Today, 10 October 2019, the President of the Eurogroup, Mario Centeno, declared in a press conference the decision taken on the eve regarding the establishment of a budget for the euro area. The so-called budgetary instrument for competitiveness and convergence will provide financial incentives to implement reforms proposed to individual Member States in the context of the European Semester. The Council will decide alone on the strategic direction (i.e. the financing purposes), while the Commission will take decisions on the individual requests for reform financing from the Member States. The decision on whether financing from the EU budget should be supplemented by means of an intergovernmental agreement was postponed. This issue will be further discussed by the Eurogroup Working Group (EWG). Nor was a final decision reached on the size of the budget. This is to be determined in the negotiations on the multiannual financial framework in the coming months. It is planned to make the funds from the planned reform support programme available for this purpose.
MEP Sven Giegold, financial and economic policy spokesperson of the Greens/EFA group commented:
“This eurozone budget is intransparent and undermines European democracy. It is not possible to explain to citizens that Member States would have the sole responsibility for all strategic decisions while Parliament is entirely excluded. The German Government has committed itself to strengthening European democracy, but when it comes down to it, Parliament is not invited. In the forthcoming negotiations between the European Parliament and the Council of Ministers on the governance of the budget, the pro-European groups must resolutely demand their co-determination rights.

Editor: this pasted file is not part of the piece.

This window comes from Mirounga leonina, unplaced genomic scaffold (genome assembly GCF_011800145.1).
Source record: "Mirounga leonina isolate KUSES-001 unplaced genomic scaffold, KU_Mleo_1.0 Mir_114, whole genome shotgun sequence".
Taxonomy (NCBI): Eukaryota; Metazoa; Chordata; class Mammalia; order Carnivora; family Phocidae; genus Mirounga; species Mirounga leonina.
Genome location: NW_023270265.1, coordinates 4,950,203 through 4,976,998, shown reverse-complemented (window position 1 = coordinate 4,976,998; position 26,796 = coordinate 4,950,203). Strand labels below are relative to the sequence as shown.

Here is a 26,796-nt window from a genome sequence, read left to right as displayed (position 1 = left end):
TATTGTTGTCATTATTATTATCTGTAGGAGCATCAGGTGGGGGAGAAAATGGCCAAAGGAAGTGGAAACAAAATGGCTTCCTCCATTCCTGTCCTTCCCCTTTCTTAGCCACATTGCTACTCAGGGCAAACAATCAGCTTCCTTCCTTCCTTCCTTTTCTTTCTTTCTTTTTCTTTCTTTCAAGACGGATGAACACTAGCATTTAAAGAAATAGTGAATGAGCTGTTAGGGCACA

The German government has prevented the euro zone budget from having an effective stabilisation function. The adopted budget promotes convergence and competitiveness, but does not have the urgently needed stabilising effect. In order to make the single currency really crisis-proof, effective anti-cyclical stabilisation instruments are finally needed.
The finance ministers leave many questions unanswered in the context of the highly praised breakthrough. There is still no agreement on the key issues of additional intergovernmental financing beyond the EU budget and the size of the new pot. A new supporting pillar for the economic and monetary union looks different”.